23. 23. BATTING  Front foot  Back foot
  24. 24. FIELDING  Catching.  Ground fielding.  Wicket keeping.
  25. 25. FRONT FOOT  TAPING- legs in same line, hip, shoulder pointing towards bowler, taping bat on point of the right toe. (Friction ,leverage system, stable equilibrium, zero acceleration.)  BACK LIFT- bat pointing towards ‘point region’, Bat should be raised on hip level, top hand fore arm parallel to the ground, both hands not to touch the body. (Friction, leverage system, stable equilibrium, zero acc., high centre of gravity)
  26. 26.  FOOT MOVEMENTS- foot moves towards the pitch of the ball. (positive acc., negative acc, friction, impact- elasticity , spin, velocity)  DEFENCE- no gap between bat and pad, leg movements always along with the front foot, At the time of contact body weight shifted from heel to toe, simultaneously front foot knee slightly bend, back foot stretched. (high cog, unstable equilibrium, friction, zero acceleration)
  27. 27.  Vertical Bat Strokes  Vertical bat or straight-bat shots can be played either off the front foot or the back foot depending upon the anticipated height of the ball at the moment it reaches the batsman.
  28. 28.  Defensive Shot  Having taken a long stride, a batsman blocks the ball with a forward defensive shot.
  29. 29.  Horizontal Bat Shots  The second class of cricket stroke are the horizontal bat shots, also known as cross bat shots. These comprise the cut, the square drive, the pull, the hook and the sweep
  30. 30. FIELDING  CATCHING-  Running towards the ball direction- (Speed, velocity, distance, friction, linear kinematics)  Eyes fix on ball-(velocity , power, force, friction.)
  31. 31. GROUND FIELDING  Moving quickly on the line of the ball (acc., friction, inertia of motion)  Throwing (fluid mechanism, tailwind, head wind, spin, parabola, projection, projectile, horizontal velocity.)
  32. 32. ‘Natural Balance’ can involve controlling the body in a fixed position (static balance), STATIC & DYNAMIC BALANCE and maintaining body control during movement (dynamic balance)
  33. 33. STABILITY PRINCIPLES A body is balanced when its centre of gravity is vertically within its base of support Base of support Centre of gravity outside base of support - fall over
  34. 34. A body loses balance when its centre of gravity is vertically outside its base of support STABILITY PRINCIPLES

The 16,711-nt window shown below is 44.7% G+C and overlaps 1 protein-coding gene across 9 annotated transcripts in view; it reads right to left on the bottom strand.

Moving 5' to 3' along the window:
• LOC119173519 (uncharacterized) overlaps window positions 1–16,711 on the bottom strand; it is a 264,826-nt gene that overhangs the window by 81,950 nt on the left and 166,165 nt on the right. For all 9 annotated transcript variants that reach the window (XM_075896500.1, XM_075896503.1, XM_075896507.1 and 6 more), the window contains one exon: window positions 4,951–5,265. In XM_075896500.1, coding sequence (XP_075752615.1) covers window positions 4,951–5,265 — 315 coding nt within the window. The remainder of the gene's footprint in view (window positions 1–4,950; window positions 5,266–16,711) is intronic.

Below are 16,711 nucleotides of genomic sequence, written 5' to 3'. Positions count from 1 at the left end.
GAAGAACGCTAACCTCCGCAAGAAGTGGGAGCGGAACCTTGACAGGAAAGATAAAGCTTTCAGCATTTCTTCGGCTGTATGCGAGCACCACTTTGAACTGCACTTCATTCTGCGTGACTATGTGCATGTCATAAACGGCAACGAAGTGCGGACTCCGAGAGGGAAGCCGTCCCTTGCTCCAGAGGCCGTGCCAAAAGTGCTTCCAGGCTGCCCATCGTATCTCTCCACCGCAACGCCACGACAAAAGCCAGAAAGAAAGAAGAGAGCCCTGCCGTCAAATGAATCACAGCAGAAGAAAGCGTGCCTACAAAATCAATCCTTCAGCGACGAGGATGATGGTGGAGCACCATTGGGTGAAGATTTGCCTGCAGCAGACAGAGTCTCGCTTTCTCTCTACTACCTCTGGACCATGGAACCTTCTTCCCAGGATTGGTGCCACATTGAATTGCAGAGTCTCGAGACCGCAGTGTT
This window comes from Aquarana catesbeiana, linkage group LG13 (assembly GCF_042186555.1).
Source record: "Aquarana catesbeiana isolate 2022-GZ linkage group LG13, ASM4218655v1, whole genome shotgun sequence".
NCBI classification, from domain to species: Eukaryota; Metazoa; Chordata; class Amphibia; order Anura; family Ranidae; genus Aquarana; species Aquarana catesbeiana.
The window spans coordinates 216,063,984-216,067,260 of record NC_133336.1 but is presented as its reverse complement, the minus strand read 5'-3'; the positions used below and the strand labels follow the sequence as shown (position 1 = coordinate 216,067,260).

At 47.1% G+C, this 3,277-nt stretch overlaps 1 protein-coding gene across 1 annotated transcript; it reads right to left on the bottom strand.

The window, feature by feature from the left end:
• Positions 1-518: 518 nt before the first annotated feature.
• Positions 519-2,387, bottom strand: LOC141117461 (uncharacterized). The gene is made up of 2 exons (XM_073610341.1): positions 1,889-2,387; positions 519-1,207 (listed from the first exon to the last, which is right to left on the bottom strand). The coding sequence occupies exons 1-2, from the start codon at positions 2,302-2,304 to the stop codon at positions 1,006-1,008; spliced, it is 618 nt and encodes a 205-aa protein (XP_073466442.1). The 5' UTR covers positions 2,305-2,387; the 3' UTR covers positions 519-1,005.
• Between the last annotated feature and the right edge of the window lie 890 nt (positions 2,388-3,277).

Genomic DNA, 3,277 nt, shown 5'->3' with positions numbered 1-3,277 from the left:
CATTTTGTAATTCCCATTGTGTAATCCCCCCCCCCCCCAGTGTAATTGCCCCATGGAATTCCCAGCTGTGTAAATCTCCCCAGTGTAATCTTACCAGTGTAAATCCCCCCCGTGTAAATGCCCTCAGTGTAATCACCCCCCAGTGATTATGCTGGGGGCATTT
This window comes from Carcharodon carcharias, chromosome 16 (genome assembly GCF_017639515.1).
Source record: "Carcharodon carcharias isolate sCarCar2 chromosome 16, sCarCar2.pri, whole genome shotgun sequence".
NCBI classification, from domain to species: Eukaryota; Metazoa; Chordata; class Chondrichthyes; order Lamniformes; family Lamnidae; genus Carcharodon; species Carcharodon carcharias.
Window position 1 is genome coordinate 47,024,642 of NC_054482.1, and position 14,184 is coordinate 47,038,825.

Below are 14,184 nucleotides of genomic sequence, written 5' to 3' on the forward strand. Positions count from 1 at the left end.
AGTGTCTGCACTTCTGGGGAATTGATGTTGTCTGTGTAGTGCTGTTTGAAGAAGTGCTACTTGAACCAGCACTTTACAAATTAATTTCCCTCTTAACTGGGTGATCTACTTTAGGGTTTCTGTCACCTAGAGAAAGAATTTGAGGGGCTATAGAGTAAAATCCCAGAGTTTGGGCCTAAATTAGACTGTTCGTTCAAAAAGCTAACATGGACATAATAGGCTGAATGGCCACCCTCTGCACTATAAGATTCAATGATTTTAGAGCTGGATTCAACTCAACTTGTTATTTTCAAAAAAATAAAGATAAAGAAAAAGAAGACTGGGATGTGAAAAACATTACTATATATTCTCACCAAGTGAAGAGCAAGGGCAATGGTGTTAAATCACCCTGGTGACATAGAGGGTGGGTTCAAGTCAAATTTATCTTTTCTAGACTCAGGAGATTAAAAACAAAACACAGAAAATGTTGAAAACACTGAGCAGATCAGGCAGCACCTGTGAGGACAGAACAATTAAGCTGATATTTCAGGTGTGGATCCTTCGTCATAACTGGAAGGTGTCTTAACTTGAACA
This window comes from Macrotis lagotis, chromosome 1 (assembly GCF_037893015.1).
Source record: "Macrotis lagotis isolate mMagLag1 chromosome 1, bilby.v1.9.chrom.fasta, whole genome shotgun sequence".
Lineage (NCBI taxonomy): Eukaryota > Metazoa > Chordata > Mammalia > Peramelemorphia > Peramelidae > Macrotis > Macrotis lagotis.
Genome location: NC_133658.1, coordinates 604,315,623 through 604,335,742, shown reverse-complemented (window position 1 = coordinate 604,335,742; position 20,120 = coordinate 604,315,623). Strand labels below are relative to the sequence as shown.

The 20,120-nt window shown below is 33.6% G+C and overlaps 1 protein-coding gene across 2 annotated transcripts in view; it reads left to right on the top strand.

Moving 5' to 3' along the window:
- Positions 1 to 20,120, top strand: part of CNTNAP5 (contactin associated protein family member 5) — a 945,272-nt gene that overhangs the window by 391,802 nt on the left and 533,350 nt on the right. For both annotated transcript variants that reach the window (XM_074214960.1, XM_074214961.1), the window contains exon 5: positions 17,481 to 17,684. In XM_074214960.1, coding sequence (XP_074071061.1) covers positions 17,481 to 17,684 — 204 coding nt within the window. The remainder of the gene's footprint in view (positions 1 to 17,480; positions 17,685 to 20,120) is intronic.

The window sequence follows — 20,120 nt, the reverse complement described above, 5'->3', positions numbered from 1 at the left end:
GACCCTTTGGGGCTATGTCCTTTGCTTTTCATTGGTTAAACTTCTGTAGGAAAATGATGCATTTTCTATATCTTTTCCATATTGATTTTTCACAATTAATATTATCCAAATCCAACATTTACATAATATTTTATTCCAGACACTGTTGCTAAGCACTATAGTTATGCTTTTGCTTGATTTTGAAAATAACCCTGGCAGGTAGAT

35. 35. Head to ball when stepping forward Leaning forward to begin run up MAINTAINING STABILITY – CONTROLLING DYNAMIC BALANCE
  36. 36. STABILITY - CONSEQUENCES Balance is affected when any body part is moved away from the centre of gravity When balance is lost or affected a readjustments must occur ….. “WHAT DO YOU SEE ?” “ACTION Vs REACTION”
  37. 37. WHAT DO YOU SEE ?
  38. 38. STABILITY A STABLE BASE produces POWER and CONTROL The bat should start to move FORWARD only after the front/ back FOOT has made CONTACT with the GROUND The legs remain BRACED to ensure maximum force generation
  39. 39. STABLE BASE A stable base ensures :  Head remains still, so eyes can see and focus  Body is still and stronger and provides more resistance for POWER  Energy is easily transferred into ACTION
  40. 40. LEVER ALIGNMENT To maximise POWER and CONTROL all body levers (arms and legs) must move towards the target line “Direct the energy / core of the body at the target”
  41. 41. BATTING  Keep bat and hands close to body  Step towards target line  Rotate shoulders and bat in the direction of target  Align front elbow and bat with the target  Swing bat down target plane BOWLING  Work arms and legs down target line  Keep ball in close to body  Drag front elbow down target line  Rotate shoulders vertically towards target  Follow through towards target
  42. 42. BALANCE & STABILITY - BATTING STANCE The line of gravity is over the centre of the feet ALIGNMENT The base of support is aligned with the intended generation of force
  43. 43. THE STEP The LOWER the centre of gravity, the GREATER the stability The wider the base of support, the GREATER the stability BALANCE & STABILITY - BATTING
  44. 44. LEVER ALIGNMENT - BATTING It is important to align the body levers with the oncoming ball and choice of stroke (vertical or horizontal). This allows the player to hit the ball with POWER and CONTROL
  45. 45. BOWLING  BOWLING : To bowl / spin the ball fast (power) land it where we want (control) with the variations we want (control)
  46. 46. Spinners use shorter delivery stride lengths to increase height at release Delivery strides too long - loss of height and leg collapse BALANCE & STABILITY - BOWLING
  47. 47. LEVER ALIGNMENT - BOWLING It is important to align all body levers toward the line of the target to ensure a balanced delivery. This allows the player to generate POWER and CONTROL Poor lever alignment produces inconsistent performances
  48. 48. FIELDING & WK Fielding To gather the ball cleanly (control) and throw it quickly (power) and accurately (control) Wicket Keeping To catch the ball cleanly (control)
  49. 49. BALANCE & STABILITY – FIELDING & WK Fielding requires a trade off between stable bases: Movement towards the ball in a balanced position allows the player to move quickly in all directions Base of support too narrow Base of support too wide 1-2 steps with the bowler Balanced “Step Jump” “Base Up”
  50. 50. THANK YOU